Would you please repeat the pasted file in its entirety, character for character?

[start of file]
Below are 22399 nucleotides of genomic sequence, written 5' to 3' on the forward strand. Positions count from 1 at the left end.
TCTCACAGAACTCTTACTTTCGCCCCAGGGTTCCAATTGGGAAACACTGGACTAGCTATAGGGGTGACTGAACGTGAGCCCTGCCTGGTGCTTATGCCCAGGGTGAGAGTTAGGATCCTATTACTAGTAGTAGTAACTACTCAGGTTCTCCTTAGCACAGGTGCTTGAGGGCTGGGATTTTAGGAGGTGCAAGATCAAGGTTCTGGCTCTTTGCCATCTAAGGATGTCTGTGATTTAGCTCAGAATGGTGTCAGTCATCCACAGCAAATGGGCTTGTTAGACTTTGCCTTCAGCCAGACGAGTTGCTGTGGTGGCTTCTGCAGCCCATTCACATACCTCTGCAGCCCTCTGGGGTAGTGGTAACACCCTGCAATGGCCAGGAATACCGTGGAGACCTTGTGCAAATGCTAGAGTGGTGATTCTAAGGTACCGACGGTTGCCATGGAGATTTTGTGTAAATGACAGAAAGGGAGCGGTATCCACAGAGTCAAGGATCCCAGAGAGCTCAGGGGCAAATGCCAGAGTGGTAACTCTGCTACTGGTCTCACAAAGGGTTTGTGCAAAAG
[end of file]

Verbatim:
Below are 22399 nucleotides of genomic sequence, written 5' to 3' on the forward strand. Positions count from 1 at the left end.
TCTCACAGAACTCTTACTTTCGCCCCAGGGTTCCAATTGGGAAACACTGGACTAGCTATAGGGGTGACTGAACGTGAGCCCTGCCTGGTGCTTATGCCCAGGGTGAGAGTTAGGATCCTATTACTAGTAGTAGTAACTACTCAGGTTCTCCTTAGCACAGGTGCTTGAGGGCTGGGATTTTAGGAGGTGCAAGATCAAGGTTCTGGCTCTTTGCCATCTAAGGATGTCTGTGATTTAGCTCAGAATGGTGTCAGTCATCCACAGCAAATGGGCTTGTTAGACTTTGCCTTCAGCCAGACGAGTTGCTGTGGTGGCTTCTGCAGCCCATTCACATACCTCTGCAGCCCTCTGGGGTAGTGGTAACACCCTGCAATGGCCAGGAATACCGTGGAGACCTTGTGCAAATGCTAGAGTGGTGATTCTAAGGTACCGACGGTTGCCATGGAGATTTTGTGTAAATGACAGAAAGGGAGCGGTATCCACAGAGTCAAGGATCCCAGAGAGCTCAGGGGCAAATGCCAGAGTGGTAACTCTGCTACTGGTCTCACAAAGGGTTTGTGCAAAAG